Scientists call omicron “the most mutated virus we’ve ever seen”. Why is this important?


The omicron variant of COVID-19 is the latest ‘variant of concern’ identified by the World Health Organization. (Oli Scarff / AFP via Getty Images)

We don’t yet know much about the omicron variant of COVID-19, which is starting to spread around the world and has been detected several times here in the United States. it is too early to draw general conclusions. It is also not yet clear whether it is better at evading vaccine protection than the previous variants.

But there’s one thing we keep hearing from scientists who have taken a close look at the omicron version of the virus: it really is mutated.

“It’s possibly the most mutated virus we’ve ever seen,” Alex Sigal told CBS News. Sigal leads a team of researchers working to learn more about omicron.

Lawrence Young, a virologist at the University of Warwick, described omicron as “the most heavily mutated version of the virus we’ve seen,” including potentially worrying changes never seen before in the same virus.

More mutations don’t necessarily make a virus more dangerous either. “In principle, mutations can also work against each other,” Jesse Bloom, an evolutionary biologist in Seattle, told The New York Times.

But viruses, like other organisms, evolve over time to increase their chances of survival. A stronger virus, of course, is generally bad news for us people. This is why scientists are initially worried when they see a highly mutated virus.

Of the many mutations in omicron, about 30 of them are found on a part of the virus called the spike protein. This worries scientists because it could affect the degree of transmissibility of the variant.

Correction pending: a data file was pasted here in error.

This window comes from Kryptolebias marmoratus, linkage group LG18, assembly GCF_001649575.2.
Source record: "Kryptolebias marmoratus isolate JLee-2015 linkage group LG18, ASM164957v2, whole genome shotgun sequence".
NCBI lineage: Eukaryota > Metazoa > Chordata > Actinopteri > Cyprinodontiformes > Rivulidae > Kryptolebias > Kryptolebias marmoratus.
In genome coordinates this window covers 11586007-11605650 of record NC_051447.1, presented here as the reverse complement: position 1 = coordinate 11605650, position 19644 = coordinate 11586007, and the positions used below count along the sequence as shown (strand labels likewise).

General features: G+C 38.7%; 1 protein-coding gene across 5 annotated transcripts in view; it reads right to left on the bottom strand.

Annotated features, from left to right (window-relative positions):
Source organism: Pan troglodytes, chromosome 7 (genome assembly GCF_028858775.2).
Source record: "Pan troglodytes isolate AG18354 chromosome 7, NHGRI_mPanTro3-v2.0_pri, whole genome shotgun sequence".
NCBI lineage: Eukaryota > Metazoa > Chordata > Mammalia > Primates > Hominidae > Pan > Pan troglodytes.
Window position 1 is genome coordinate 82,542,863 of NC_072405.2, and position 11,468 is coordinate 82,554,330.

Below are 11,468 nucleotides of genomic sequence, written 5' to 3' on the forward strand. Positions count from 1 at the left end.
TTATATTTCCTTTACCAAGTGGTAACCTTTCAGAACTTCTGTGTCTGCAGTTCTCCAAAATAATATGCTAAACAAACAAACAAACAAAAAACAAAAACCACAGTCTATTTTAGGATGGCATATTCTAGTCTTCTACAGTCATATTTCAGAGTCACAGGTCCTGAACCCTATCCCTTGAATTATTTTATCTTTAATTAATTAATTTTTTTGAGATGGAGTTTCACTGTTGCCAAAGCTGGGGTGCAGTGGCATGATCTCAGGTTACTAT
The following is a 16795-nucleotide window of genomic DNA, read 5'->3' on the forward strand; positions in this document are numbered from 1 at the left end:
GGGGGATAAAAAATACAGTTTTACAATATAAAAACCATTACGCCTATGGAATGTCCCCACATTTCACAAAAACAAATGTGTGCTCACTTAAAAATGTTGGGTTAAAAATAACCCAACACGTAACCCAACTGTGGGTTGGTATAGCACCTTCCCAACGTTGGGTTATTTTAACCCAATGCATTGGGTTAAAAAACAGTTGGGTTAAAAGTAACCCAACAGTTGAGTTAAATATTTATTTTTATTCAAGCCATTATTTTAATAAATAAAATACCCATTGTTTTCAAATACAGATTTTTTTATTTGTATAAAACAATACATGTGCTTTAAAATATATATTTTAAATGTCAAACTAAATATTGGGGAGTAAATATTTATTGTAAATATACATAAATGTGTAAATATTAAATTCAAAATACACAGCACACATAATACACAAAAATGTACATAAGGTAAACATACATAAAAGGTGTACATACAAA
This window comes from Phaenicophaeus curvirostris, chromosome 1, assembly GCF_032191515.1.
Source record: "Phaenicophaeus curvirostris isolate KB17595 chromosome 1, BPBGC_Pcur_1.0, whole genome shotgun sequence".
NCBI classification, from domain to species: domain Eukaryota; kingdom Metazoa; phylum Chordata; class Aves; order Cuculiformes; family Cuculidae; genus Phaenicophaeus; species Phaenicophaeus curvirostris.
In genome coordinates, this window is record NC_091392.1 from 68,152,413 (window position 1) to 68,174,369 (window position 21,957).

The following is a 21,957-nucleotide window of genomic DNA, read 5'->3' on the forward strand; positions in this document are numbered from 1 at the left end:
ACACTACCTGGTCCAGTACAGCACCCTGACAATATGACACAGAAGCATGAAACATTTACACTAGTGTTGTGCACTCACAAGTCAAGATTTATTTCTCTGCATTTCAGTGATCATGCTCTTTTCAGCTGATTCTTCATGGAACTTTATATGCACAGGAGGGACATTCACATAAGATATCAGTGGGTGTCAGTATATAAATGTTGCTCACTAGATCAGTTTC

Sharon Peacock, who led the genetic sequencing of COVID-19 in Britain at the University of Cambridge, said data so far suggests that the new variant has mutations “compatible with improved transmissibility”, but said that “the significance of most mutations is still not known.

But scientists who have examined it closely also note that the omicron lacks some of the delta mutations that make it highly contagious. There is a chance that the delta variant, the dominant strain in the United States right now, is even more transmissible than omicron, so omicron may never take off.

“This is really the big question. You know, when he gets into a population that has Delta, is he going to outperform the competition or not? Robert Garry, virologist at Tulane University, told CNN.

In addition to the mutations that make the omicron more contagious, scientists are also studying any mutations that could cause more serious disease or escape vaccines more easily.

“There is currently no information to suggest that the symptoms associated with omicron are any different from those of other variants,” said the World Health Organization. He said there was no evidence – as of yet – that COVID vaccines, tests and treatments are less effective against omicron.

Some experts say all omicron mutations could mean vaccine makers may have to adapt their products at some point. This also remains to be seen.

The Associated Press contributed to this report.


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